Victim blaming is when a person makes a statement that implies a victim is partly or completely at fault for a crime. It is common in cases of sexual assault. Often times, the victim is blamed for wearing provocative clothing, being too drunk, or provoking the victim. This creates a psychological distance between the victim and the perpetrator. In addition, victim blaming often discourages the victim from reporting the crime.
The term victim blaming was coined by Kurt Metzger, a writer for Inside Amy Schumer. He used the term to reignite a national conversation about the issue. His work inspired researchers to begin research on this topic. Using a number of different studies, researchers discovered that moral values and cultural norms play a significant role in determining whether or not a victim will blame a victim.
In some studies, the tendency to blame victims was stronger among White Americans. Researchers also found that people were less likely to victim blame if they had a high level of education. Those with higher levels of education tend to be more liberal. Moreover, they have been conditioned to think that they have control over their own destiny.
Survivors of sexual assault report feelings of self blame. They may believe that they were too trusting, or that they wore provocative clothes, or that they were drunk at the time of the crime. Survivors can avoid this phenomenon by seeking out professional help. Therapists can teach victims to accept responsibility for their actions, and can even help them break the cycle of self-blame.
Research into victim blaming has shown that it has a profound effect on the victim. Specifically, it is often the cause of shame and increased anxiety. Additionally, it impedes recovery and growth. For this reason, it is important to understand the factors that lead to victim blaming.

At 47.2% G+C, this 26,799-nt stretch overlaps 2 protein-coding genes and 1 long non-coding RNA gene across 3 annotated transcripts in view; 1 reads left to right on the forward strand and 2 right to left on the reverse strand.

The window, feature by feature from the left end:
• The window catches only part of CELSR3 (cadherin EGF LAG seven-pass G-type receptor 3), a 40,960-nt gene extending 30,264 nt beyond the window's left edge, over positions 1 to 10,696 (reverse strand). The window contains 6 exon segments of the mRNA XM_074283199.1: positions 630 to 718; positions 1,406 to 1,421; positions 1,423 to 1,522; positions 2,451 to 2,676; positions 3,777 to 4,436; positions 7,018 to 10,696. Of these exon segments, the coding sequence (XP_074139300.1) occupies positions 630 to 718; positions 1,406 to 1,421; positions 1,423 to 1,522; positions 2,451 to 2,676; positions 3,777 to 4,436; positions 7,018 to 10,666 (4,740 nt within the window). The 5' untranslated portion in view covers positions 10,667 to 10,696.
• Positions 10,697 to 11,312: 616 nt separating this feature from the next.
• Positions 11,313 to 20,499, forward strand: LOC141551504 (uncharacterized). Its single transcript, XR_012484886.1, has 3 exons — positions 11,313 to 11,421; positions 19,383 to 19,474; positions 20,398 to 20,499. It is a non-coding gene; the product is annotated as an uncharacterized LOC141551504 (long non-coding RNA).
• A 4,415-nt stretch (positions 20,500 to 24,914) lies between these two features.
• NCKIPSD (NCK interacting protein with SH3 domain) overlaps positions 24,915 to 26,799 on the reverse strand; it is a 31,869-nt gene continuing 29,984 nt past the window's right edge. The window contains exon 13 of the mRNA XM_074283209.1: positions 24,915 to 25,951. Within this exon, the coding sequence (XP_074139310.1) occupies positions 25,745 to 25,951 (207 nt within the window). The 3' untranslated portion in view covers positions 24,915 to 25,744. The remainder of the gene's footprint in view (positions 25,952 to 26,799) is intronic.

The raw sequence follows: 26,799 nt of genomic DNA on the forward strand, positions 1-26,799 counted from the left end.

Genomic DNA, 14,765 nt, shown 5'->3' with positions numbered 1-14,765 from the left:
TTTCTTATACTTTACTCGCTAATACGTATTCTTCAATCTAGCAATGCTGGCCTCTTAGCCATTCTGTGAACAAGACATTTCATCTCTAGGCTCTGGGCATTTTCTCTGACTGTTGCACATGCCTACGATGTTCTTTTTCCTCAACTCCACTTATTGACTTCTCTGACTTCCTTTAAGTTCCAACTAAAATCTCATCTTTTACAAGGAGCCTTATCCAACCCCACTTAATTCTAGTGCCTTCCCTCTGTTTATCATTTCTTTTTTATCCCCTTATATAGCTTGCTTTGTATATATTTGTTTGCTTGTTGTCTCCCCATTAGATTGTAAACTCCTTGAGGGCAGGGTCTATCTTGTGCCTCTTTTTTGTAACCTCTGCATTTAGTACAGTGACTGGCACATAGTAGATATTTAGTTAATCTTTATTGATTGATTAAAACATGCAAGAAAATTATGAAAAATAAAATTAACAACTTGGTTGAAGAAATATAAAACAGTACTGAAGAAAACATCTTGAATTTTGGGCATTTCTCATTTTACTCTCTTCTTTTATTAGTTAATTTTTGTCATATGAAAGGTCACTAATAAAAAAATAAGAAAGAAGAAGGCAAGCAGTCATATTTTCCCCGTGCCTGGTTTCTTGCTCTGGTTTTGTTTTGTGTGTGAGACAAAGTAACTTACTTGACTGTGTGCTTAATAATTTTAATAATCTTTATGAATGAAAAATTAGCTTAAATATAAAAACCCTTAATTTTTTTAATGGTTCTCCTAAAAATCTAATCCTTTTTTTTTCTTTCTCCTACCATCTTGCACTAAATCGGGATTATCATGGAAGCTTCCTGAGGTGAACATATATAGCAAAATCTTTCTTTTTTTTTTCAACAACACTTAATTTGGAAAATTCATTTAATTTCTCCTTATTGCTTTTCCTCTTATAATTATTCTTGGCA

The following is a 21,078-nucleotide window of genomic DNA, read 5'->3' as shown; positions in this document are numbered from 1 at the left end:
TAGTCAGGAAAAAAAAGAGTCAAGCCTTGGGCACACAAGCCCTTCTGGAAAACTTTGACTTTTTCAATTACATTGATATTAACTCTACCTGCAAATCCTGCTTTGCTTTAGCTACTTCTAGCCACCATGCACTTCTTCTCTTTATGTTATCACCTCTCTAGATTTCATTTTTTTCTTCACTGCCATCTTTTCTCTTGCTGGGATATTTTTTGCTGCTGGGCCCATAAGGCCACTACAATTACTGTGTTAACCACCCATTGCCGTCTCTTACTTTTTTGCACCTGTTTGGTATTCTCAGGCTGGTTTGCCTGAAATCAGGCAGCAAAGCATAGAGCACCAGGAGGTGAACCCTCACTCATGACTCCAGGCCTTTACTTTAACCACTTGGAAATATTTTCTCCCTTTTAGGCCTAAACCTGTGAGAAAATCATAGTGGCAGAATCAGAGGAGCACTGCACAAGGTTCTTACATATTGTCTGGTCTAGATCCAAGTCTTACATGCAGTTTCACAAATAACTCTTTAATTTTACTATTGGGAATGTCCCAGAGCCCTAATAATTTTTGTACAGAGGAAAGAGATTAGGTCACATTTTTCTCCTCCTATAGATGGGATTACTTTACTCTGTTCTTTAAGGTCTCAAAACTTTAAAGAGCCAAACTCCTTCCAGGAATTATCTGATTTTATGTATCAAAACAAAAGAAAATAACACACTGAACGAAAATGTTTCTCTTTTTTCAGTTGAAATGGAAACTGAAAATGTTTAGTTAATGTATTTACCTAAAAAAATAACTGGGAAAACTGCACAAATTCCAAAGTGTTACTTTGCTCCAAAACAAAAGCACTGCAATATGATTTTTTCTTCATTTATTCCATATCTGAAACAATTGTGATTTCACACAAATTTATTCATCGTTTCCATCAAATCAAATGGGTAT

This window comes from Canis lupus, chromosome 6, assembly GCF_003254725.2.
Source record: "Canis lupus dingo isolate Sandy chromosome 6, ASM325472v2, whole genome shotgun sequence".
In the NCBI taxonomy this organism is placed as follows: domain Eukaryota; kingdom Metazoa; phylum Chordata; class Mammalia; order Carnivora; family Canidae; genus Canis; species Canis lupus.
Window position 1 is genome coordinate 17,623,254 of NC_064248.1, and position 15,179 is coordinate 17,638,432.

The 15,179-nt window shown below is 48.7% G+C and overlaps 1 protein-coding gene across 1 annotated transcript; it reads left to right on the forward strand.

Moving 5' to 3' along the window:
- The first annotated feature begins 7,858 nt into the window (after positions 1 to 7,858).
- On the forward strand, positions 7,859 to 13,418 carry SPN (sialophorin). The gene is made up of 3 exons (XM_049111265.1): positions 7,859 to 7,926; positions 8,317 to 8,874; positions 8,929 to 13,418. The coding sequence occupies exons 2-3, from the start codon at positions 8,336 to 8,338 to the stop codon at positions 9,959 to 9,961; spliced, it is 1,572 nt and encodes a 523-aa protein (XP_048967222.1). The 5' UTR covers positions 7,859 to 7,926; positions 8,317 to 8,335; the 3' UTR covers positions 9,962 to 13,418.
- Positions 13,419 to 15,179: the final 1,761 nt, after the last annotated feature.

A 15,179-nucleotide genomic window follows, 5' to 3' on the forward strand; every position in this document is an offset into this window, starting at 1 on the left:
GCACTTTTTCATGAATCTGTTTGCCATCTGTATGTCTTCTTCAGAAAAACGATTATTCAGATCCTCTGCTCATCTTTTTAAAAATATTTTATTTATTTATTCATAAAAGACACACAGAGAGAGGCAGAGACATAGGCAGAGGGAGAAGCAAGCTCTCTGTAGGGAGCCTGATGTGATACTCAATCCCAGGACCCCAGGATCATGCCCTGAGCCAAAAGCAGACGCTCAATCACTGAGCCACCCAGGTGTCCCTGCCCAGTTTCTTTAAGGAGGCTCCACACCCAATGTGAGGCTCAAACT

In addition to cultural and ethnic differences, victim blaming is affected by the way people perceive themselves. Research by Laura Niemi and Liane Young suggests that victims who are stereotyped as weak or untrustworthy are more likely to blame other individuals than those who are perceived as strong or trustworthy. As a result, they are more likely to focus on the individual’s faults and overlook the fact that the perpetrator is at fault for the crime.
Another study by Laura Niemi and Liane Youn showed that individuals who have higher individualized values are less likely to blame a victim. However, it is important to remember that the opposite is also true. Essentially, people who have more binding values – those that emphasize fairness and protecting the group’s interests – are more likely to victim blame than those who have more individualized values.
Regardless of the circumstances, if you are a victim of sexual violence, it is important to seek out professional assistance. A therapist can help you learn to overcome your feelings of self-blame and guilt, and can provide resources to you to make the recovery process easier.